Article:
Cooperation is the only answer to NM’s water woes

The snow didn’t come this winter. The Rio Grande is drying up early. We’re tapping into our groundwater to compensate. New Mexico is in a complex legal battle for water involving Texas, Colorado and the federal government that we’re unlikely to win. That could have dire consequences, especially for people in Southern New Mexico.

And fire season started early this year, at least by historical standards. Our region is already visibly experiencing the effects of a warming climate. Plus we screwed up forest management for a century. Now we’re losing our pine forests. They aren’t growing back.

Over the past few years, as I’ve watched this play out, one thought has come to mind over and over.

Thanks, Gary King.

That’s a bit glib, of course. New Mexico’s former attorney general is hardly to blame for the planet’s warming climate, cyclical drought, forest mismanagement, our confusing and disastrous water laws, and decades of growth without a sustainable water plan. We all share that blame.

But it’s clear that the only way to address these issues, at least the only option that gives New Mexico any chance at a better future, is cooperation–across the political aisle, between local government agencies, with businesses and residents, and with other states and nations.

That’s where King blew it.

A decade ago, when the reservoir levels dropped at Elephant Butte and Caballo lakes, local water and irrigation districts in Southern New Mexico and El Paso County, Texas, signed a new agreement with the U.S. Bureau of Reclamation, agreeing to share the pain through drought.

Neighborly and reasonable.

King’s office didn’t like it. The N.M. attorney general sued the federal government, alleging Texas was getting too much water from the Rio Grande.

The war began. Texas sued back, alleging that New Mexico had for decades taken more water than allowed by letting farmers pump groundwater, which drains the river. “I feel like we had no choice,” Texas’ commissioner on the Rio Grande Compact Commission, Patrick Gordon, recently told New Mexico Political Report.

The federal government joined in, arguing that New Mexico was also hurting the United States’ ability to meet its obligation to deliver water to Mexico.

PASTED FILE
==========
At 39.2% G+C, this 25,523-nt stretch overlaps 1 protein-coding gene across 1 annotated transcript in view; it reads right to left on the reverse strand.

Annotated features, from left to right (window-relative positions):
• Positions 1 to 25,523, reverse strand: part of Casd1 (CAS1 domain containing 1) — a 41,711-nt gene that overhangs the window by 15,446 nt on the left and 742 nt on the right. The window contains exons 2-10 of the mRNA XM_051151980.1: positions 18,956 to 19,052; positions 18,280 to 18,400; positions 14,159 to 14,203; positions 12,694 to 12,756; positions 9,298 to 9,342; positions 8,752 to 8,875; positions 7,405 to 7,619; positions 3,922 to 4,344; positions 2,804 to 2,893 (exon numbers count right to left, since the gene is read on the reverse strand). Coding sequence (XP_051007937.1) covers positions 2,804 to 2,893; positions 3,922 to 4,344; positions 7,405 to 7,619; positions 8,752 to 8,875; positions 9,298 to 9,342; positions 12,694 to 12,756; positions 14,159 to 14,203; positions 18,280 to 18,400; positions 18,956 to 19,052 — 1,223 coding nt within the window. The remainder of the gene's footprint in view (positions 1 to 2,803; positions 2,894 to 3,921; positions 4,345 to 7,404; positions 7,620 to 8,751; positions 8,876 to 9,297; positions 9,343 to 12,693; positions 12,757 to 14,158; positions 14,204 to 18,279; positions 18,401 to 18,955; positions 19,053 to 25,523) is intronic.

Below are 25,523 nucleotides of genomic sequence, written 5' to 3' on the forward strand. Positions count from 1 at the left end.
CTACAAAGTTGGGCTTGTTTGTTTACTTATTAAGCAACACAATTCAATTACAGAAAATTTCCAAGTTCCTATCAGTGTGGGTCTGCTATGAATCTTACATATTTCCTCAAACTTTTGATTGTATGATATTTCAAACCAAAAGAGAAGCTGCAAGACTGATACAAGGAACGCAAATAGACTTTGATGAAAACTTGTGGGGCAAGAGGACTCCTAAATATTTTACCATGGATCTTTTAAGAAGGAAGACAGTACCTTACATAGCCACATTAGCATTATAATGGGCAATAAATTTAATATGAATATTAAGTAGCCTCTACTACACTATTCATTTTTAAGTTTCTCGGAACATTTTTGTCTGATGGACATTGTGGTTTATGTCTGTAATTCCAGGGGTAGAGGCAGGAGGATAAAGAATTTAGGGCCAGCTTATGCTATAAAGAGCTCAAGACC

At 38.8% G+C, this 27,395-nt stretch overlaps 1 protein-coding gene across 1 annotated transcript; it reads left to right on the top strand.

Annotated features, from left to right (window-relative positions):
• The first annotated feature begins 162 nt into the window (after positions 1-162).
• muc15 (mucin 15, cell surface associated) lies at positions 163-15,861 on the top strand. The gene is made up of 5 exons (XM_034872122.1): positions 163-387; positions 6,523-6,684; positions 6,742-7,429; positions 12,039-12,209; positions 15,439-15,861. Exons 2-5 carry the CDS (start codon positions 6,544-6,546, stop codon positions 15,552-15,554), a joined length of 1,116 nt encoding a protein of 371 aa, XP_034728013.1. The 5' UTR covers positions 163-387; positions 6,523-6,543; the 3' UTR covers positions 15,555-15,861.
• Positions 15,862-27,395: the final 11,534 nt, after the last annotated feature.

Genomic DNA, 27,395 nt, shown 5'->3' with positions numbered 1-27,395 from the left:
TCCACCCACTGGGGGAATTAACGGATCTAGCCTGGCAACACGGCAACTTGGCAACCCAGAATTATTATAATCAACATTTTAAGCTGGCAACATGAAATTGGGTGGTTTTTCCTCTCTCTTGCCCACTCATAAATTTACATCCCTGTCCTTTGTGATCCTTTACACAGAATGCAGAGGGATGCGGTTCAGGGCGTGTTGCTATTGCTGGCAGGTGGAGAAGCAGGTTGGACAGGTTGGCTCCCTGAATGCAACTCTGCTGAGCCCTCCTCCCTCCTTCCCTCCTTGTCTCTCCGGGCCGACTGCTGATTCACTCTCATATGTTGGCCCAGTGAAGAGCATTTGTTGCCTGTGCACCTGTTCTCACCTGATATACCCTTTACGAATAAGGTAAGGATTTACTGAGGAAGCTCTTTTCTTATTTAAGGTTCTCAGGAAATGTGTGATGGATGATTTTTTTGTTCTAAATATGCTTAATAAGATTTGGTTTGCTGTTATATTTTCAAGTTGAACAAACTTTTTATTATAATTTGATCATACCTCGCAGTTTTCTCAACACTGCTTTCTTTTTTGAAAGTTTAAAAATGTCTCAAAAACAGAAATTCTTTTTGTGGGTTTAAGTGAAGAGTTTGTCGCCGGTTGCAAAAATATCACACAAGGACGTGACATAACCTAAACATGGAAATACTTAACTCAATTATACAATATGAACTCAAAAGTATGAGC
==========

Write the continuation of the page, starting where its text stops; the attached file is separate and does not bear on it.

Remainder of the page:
In other words, when King threw a grenade at a cooperative agreement, Texas and the federal government responded with nukes.

Folks who understand water law generally don’t expect New Mexico to win this battle. We may owe Texas $1 billion to compensate for past years. Farmers and others, particularly in southern New Mexico, may have to stop pumping groundwater. Farms may vanish. Economic development projects could be halted. Cities may struggle to serve residents.

The future of the Mesilla Valley is in jeopardy.

What now? Our current attorney general, Hector Balderas, with a team of local and state agencies by his side, has continued the war King started, even hiring his old law firm, no experts in water law or U.S. Supreme Court cases, to argue the case. I’d like to see Balderas put down New Mexico’s guns and try to negotiate a truce. Maybe there’s still a chance to share the pain in dry years, which are becoming increasingly common.

And we must elect leaders who understand the need for cooperation. While history may not remember King kindly, perhaps we can learn from his mistake.

We’re going to lose our forests, at least as we know them today. Our rivers will flow less often. But that doesn’t mean our state has to shrivel up and die.

Haussamen runs the news organization NMPolitics.net. Reach him at heath@haussamen.com, on Facebook at /haussamen, or on twitter @haussamen.